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Author Topic: Rate The Last Movie You Saw  (Read 1839852 times)
dave jenkins
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« Reply #13020 on: January 18, 2014, 03:48:20 PM »

Io la conoscevo bene (1965) - 9/10. An amazing lead performance (Stefania Sandrelli's) in an amazing film (Antonio Pietrangeli's). Only the ending disappoints. The restoration seems flawless: http://www.youtube.com/watch?v=vVkGVdG8Ktk

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« Reply #13021 on: January 18, 2014, 10:06:58 PM »

BABY DOLL 7.5/10 ..... The acting is terrific. The dinner scene at the end is hilarious

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« Reply #13022 on: January 19, 2014, 03:06:23 AM »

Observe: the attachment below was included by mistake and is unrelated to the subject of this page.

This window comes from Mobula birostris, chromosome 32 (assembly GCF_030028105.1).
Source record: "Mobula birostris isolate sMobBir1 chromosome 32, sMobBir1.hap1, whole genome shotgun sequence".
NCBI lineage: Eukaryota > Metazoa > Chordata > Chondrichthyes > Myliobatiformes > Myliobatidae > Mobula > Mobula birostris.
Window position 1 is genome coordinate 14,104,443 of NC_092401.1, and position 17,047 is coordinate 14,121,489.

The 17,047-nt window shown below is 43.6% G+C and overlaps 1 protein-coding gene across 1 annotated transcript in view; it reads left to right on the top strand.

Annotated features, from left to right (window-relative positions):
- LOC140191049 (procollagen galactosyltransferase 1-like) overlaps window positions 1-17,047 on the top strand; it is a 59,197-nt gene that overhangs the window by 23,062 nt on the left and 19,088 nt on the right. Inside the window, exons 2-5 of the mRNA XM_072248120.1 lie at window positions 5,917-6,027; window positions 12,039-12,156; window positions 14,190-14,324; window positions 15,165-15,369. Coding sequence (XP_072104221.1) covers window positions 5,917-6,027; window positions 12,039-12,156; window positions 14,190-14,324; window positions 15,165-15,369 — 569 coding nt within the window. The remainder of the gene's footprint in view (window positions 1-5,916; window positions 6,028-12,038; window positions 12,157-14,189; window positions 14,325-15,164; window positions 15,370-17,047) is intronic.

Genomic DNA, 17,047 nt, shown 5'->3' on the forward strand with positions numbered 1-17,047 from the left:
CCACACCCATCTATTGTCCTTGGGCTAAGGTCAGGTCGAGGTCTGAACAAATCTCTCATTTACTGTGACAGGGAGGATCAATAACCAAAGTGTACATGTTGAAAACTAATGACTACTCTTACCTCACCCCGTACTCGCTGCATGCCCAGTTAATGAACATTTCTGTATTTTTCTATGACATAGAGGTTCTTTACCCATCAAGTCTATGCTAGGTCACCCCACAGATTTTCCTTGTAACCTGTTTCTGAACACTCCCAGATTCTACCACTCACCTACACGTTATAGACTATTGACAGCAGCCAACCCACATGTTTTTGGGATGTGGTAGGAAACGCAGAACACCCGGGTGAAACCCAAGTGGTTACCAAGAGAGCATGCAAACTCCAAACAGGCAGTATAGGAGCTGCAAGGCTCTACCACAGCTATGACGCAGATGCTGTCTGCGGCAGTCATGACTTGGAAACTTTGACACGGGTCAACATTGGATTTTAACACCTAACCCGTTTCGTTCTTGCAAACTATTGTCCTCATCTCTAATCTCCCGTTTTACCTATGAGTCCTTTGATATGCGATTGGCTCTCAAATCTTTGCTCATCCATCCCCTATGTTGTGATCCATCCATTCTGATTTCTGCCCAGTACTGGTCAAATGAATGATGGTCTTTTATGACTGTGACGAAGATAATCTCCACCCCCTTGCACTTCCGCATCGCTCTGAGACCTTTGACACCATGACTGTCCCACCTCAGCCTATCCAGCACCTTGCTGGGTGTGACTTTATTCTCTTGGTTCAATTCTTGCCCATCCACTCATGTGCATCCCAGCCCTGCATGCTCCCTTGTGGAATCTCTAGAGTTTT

BABY DOLL 7.5/10 ..... The acting is terrific. The dinner scene at the end is hilarious

agreed.

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« Reply #13023 on: January 19, 2014, 03:11:18 AM »

Baby Doll, just like A Face in the Crowd, is a Kazan film I clearly prefer to On the Waterfront

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« Reply #13024 on: January 19, 2014, 03:11:26 AM »

agreed.

every time Karl Malden screams, "FOOD! FOOD!"  Grin Grin I laughed so hard, there were tears streaming down my face and I was having difficulty breathing

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« Reply #13025 on: January 19, 2014, 03:18:52 AM »

Baby Doll, just like A Face in the Crowd, is a Kazan films I clearly prefer to On the Waterfront

Nooooooo.